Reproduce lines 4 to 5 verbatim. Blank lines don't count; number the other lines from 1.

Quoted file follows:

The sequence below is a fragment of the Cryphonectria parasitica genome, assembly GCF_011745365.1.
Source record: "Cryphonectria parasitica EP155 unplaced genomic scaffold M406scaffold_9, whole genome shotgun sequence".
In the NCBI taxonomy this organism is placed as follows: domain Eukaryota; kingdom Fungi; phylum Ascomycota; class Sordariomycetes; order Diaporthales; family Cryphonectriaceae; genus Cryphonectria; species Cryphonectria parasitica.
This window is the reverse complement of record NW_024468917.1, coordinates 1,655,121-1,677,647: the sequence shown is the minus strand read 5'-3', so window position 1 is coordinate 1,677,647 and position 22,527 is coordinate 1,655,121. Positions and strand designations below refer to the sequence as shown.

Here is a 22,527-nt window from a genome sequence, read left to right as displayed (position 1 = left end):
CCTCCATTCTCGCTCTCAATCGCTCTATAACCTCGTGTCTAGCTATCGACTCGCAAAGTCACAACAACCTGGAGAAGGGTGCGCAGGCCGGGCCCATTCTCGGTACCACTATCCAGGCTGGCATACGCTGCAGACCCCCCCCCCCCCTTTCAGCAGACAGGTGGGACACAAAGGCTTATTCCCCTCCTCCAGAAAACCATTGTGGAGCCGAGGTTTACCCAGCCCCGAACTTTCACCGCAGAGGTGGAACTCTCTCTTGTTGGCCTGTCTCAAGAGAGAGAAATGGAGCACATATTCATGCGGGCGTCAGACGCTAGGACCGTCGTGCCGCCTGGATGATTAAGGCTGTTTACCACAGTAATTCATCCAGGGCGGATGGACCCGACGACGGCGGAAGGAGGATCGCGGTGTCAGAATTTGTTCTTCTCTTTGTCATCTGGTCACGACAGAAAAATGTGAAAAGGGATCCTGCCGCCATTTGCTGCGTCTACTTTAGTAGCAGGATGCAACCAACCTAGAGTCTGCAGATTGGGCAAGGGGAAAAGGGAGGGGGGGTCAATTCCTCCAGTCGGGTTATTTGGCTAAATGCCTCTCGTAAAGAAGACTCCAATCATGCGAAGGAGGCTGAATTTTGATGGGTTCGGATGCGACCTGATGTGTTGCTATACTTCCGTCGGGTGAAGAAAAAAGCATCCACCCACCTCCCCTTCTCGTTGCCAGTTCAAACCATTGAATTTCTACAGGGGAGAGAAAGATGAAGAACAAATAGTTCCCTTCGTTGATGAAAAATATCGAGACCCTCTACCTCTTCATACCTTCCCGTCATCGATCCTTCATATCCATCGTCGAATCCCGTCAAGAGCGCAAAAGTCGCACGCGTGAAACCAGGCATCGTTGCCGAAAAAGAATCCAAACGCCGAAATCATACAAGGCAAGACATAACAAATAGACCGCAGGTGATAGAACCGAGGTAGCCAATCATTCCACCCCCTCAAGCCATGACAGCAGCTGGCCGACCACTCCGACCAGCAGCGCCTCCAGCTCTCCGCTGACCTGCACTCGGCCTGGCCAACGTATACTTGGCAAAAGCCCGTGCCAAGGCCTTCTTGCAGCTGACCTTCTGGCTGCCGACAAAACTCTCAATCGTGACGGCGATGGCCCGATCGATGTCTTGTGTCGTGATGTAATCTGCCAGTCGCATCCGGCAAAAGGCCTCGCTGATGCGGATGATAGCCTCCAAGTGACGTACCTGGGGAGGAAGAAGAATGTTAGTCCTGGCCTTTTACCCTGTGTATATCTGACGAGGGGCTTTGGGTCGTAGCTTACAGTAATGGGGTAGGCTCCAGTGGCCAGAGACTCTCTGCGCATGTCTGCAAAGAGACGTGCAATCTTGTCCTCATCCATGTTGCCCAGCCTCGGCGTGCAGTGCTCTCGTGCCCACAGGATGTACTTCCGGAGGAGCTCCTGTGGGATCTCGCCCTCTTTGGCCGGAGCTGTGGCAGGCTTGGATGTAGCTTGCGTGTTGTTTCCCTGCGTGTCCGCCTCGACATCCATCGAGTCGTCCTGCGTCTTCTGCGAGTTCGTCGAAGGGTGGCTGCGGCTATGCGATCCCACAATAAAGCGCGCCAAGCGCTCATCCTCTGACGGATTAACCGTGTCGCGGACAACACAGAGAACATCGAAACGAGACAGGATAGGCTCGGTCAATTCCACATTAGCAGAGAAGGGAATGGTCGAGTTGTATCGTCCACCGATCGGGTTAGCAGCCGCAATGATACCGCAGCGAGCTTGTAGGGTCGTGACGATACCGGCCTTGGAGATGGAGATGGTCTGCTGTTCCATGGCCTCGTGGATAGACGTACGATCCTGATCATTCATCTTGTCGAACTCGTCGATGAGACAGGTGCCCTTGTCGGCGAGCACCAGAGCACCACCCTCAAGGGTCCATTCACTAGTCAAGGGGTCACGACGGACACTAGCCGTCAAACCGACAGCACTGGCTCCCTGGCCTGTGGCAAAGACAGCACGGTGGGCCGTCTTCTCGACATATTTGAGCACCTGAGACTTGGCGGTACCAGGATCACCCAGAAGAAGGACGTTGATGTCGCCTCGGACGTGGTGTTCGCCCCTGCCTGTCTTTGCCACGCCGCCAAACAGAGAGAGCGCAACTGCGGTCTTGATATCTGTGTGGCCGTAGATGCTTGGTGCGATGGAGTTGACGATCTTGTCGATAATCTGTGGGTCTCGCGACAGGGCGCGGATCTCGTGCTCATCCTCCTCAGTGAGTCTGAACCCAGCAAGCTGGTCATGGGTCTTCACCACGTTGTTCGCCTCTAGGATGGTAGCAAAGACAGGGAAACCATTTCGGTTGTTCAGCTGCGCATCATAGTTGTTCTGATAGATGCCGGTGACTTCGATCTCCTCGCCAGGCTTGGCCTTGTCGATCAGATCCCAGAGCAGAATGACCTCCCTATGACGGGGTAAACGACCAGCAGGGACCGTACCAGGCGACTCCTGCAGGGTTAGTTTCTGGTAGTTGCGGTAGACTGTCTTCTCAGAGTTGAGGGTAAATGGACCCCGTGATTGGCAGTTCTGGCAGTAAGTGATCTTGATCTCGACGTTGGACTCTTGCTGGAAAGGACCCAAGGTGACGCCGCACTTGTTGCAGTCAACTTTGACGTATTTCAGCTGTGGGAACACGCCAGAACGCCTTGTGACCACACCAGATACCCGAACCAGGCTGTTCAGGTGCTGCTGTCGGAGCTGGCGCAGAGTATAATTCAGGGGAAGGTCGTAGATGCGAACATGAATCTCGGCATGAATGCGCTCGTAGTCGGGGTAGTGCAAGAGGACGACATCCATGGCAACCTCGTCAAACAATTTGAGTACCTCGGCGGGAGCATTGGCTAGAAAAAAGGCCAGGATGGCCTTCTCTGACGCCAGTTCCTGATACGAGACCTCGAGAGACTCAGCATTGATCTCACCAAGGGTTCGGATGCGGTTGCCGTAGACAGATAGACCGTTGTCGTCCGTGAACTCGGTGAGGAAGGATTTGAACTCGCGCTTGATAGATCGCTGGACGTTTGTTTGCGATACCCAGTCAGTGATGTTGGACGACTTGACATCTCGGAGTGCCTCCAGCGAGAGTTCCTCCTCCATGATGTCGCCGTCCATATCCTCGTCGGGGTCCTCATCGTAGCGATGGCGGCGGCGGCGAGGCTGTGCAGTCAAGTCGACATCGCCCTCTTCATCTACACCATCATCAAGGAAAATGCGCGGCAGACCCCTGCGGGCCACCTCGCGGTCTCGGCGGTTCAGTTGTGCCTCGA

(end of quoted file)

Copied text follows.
This window is the reverse complement of record NW_024468917.1, coordinates 1,655,121-1,677,647: the sequence shown is the minus strand read 5'-3', so window position 1 is coordinate 1,677,647 and position 22,527 is coordinate 1,655,121. Positions and strand designations below refer to the sequence as shown.

Here is a 22,527-nt window from a genome sequence, read left to right as displayed (position 1 = left end):